Challenge: The hardware hodgepodge.
As with other areas such as development, Schoen found inconsistent hardware platforms when he arrived. "It's the nature of the small company: As they grow, there's this server sprawl," Schoen said. The disparate locations of Digital Insurance's growing staff only complicated the issue.
Solution: Server virtualization.
"With VMware, we've reduced the footprint of our servers, and the technology is much easier to manage from one location," Schoen said. That became all the more important because while the company's headcount grew by 50% last year, IT's headcount actually went down by one person.
Challenge: Data, Data, Data.
Schoen never uttered the current phrase of choice--big data--but Digital Insurance deals with it by the boatload. Because it's ultimately a healthcare company, it deals with heavy-duty compliance requirements, among other data drivers. In everyday terms, it can't throw stuff away, no matter how old. Schoen noted that his team must service massive amounts of documents and emails because of the nature of Digital Insurance's business. "I would guess there are companies five or ten times our size that do less email than we do," he said.
The real problem: Digital Insurance's original storage infrastructure wasn't set up to scale beyond a certain size--once the available drives were maxed out, they'd have to "forklift" in more storage. But that would have required more people and infrastructure than the company had the resources for.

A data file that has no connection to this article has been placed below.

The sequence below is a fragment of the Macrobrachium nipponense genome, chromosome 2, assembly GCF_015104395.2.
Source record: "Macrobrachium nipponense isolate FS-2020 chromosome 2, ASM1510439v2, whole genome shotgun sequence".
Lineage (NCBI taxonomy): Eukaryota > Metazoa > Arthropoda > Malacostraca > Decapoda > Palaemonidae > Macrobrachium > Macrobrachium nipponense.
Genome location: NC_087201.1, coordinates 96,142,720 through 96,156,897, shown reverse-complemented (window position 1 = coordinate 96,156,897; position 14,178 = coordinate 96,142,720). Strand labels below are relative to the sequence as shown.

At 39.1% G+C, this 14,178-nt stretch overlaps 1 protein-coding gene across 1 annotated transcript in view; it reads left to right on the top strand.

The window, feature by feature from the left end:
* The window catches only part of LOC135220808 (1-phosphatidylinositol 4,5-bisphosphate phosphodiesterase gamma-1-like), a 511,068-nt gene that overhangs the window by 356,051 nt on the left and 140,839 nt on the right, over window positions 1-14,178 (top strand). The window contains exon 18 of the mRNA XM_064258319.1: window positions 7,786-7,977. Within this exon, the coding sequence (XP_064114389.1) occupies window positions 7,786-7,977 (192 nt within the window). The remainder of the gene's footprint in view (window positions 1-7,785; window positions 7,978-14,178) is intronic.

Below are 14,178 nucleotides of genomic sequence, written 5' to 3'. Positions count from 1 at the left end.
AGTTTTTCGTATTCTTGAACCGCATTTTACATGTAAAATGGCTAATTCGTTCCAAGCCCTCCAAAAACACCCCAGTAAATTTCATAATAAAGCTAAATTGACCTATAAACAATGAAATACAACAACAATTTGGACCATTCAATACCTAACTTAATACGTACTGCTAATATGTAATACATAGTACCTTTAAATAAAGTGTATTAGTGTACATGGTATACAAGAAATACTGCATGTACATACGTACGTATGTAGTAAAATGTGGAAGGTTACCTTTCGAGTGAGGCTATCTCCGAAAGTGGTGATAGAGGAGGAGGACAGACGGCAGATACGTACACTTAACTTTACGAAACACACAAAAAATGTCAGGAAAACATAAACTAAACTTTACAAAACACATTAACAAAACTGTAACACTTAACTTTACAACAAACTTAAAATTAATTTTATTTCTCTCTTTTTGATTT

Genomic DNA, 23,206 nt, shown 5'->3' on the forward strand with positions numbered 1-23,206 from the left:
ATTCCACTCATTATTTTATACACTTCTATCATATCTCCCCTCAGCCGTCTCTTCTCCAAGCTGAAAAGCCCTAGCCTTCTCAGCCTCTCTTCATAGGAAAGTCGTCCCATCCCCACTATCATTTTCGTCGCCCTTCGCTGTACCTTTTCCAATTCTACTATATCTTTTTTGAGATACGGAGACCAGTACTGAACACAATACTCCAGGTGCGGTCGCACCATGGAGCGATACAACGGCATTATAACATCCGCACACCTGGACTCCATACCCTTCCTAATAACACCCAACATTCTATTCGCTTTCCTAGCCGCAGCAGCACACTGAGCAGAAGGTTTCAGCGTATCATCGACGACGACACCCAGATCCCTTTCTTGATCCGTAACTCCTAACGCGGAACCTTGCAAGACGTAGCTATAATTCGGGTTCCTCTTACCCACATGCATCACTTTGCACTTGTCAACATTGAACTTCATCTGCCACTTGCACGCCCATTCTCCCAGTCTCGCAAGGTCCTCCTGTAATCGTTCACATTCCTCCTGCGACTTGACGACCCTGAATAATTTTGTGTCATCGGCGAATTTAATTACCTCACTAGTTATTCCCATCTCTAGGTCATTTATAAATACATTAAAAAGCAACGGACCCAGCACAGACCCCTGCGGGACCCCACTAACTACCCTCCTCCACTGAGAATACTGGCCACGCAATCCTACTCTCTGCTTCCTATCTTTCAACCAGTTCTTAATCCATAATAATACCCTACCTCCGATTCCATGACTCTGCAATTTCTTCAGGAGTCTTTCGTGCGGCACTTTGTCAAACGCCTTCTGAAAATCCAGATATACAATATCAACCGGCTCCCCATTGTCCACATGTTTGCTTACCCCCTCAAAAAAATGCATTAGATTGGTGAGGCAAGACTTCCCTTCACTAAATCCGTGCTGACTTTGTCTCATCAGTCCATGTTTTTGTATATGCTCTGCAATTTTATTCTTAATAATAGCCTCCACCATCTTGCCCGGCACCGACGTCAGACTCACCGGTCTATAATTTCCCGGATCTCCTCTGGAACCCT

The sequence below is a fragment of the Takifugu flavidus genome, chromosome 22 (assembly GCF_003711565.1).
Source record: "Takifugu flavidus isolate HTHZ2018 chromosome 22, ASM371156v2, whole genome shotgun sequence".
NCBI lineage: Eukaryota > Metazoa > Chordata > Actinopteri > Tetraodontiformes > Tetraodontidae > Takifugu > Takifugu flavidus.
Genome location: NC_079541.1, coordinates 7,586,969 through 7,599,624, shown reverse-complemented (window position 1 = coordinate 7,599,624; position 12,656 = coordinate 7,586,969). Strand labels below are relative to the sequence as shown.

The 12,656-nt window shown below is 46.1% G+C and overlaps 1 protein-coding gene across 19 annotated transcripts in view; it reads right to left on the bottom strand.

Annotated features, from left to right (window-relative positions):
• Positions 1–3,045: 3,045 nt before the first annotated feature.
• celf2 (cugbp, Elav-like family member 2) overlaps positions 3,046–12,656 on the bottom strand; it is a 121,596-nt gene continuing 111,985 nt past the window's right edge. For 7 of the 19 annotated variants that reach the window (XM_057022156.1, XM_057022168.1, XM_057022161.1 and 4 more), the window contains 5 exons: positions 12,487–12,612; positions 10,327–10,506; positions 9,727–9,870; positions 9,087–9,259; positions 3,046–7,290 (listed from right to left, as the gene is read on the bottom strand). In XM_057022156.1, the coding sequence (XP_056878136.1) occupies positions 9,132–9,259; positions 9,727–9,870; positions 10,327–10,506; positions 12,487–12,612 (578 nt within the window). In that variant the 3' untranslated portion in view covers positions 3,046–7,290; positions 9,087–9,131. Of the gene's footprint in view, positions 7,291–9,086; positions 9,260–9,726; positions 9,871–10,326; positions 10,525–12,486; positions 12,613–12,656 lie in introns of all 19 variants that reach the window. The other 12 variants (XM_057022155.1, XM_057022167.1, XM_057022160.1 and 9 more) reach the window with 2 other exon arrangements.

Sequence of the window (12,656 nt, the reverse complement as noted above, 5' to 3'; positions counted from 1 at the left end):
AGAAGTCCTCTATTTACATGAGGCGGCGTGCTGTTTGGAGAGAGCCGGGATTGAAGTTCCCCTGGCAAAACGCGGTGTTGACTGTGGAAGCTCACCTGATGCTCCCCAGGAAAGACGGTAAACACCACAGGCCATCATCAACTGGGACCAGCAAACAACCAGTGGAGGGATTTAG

Solution: Storage virtualization.
Digital Insurance moved from its physical storage infrastructure to NetApp; the company's data growth rate simply couldn't be sustained otherwise. "If my SQL server now needs another 50 GB or 150 GB of storage, I don't have to back it up and restore it on a new piece of hardware because we can change it on the fly," Schoen said. "It's the same thing as virtualizing the servers; virtualizing the storage was just as important because of the growth rate."
Schoen said the company's infrastructure makeover has improved another area, too: Disaster recovery. In the past, Digital Insurance effectively had no redundancy for its on-site data center. "[The new infrastructure] allowed us to have a DR [plan], whereas four years ago a company of our size just couldn’t afford it," Schoen said. "It still adds a lot of complexity, which I think a lot of smaller companies are afraid of. But I would say it's much easier than it was."
Of course, that has created one of IT's next challenges: Actually testing that DR plan.
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